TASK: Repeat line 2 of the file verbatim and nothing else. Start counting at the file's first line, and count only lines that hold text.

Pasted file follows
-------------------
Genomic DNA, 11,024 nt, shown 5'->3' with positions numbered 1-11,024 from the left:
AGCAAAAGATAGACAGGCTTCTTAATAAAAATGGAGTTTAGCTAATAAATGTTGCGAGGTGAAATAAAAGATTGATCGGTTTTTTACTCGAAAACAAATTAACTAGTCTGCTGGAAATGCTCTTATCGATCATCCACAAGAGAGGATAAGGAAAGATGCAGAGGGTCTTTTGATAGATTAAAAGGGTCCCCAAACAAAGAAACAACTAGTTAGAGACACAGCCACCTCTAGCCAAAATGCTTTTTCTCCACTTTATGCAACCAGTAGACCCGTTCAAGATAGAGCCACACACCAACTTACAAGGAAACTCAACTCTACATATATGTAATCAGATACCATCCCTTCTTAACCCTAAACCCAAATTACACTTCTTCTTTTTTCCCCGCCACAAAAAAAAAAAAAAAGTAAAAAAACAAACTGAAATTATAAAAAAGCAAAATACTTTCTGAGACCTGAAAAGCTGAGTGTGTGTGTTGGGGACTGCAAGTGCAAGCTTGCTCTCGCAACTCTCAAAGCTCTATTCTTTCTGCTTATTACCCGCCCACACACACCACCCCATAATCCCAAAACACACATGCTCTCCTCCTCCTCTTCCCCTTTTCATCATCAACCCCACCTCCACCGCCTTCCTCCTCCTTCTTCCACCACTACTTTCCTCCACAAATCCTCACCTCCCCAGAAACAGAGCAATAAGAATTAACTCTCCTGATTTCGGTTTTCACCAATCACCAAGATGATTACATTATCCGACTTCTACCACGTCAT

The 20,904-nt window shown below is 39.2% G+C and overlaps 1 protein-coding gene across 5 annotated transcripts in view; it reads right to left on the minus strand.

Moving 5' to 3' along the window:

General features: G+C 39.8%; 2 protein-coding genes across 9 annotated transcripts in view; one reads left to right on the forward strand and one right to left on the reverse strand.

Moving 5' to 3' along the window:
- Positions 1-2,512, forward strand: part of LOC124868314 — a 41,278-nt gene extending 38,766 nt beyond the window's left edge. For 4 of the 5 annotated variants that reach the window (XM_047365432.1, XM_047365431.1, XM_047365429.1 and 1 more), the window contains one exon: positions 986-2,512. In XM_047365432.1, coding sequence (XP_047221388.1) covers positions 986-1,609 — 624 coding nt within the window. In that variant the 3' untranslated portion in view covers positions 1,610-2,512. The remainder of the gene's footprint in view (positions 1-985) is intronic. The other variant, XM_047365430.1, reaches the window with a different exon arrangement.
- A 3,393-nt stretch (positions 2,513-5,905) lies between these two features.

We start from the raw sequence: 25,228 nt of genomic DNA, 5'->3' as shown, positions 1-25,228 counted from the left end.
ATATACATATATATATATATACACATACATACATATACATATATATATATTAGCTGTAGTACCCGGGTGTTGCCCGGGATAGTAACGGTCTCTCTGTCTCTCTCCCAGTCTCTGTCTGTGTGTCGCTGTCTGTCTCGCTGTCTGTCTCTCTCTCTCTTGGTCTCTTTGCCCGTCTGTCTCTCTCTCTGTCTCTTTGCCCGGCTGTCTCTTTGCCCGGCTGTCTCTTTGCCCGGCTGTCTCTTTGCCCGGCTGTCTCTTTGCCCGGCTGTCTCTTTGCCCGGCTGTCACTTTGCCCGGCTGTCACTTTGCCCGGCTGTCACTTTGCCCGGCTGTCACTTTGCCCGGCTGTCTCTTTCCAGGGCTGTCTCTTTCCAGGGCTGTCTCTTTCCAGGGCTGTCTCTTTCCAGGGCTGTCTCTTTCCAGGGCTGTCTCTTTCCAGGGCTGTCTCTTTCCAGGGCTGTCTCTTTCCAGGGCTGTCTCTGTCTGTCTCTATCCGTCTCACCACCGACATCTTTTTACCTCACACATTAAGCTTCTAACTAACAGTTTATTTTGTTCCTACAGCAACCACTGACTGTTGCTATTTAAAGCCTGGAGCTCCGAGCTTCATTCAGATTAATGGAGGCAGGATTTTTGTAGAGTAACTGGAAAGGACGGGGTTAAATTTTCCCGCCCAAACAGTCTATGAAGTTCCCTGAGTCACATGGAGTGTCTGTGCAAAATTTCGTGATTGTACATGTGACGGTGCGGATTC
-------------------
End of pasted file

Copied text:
AGCAAAAGATAGACAGGCTTCTTAATAAAAATGGAGTTTAGCTAATAAATGTTGCGAGGTGAAATAAAAGATTGATCGGTTTTTTACTCGAAAACAAATTAACTAGTCTGCTGGAAATGCTCTTATCGATCATCCACAAGAGAGGATAAGGAAAGATGCAGAGGGTCTTTTGATAGATTAAAAGGGTCCCCAAACAAAGAAACAACTAGTTAGAGACACAGCCACCTCTAGCCAAAATGCTTTTTCTCCACTTTATGCAACCAGTAGACCCGTTCAAGATAGAGCCACACACCAACTTACAAGGAAACTCAACTCTACATATATGTAATCAGATACCATCCCTTCTTAACCCTAAACCCAAATTACACTTCTTCTTTTTTCCCCGCCACAAAAAAAAAAAAAAAGTAAAAAAACAAACTGAAATTATAAAAAAGCAAAATACTTTCTGAGACCTGAAAAGCTGAGTGTGTGTGTTGGGGACTGCAAGTGCAAGCTTGCTCTCGCAACTCTCAAAGCTCTATTCTTTCTGCTTATTACCCGCCCACACACACCACCCCATAATCCCAAAACACACATGCTCTCCTCCTCCTCTTCCCCTTTTCATCATCAACCCCACCTCCACCGCCTTCCTCCTCCTTCTTCCACCACTACTTTCCTCCACAAATCCTCACCTCCCCAGAAACAGAGCAATAAGAATTAACTCTCCTGATTTCGGTTTTCACCAATCACCAAGATGATTACATTATCCGACTTCTACCACGTCAT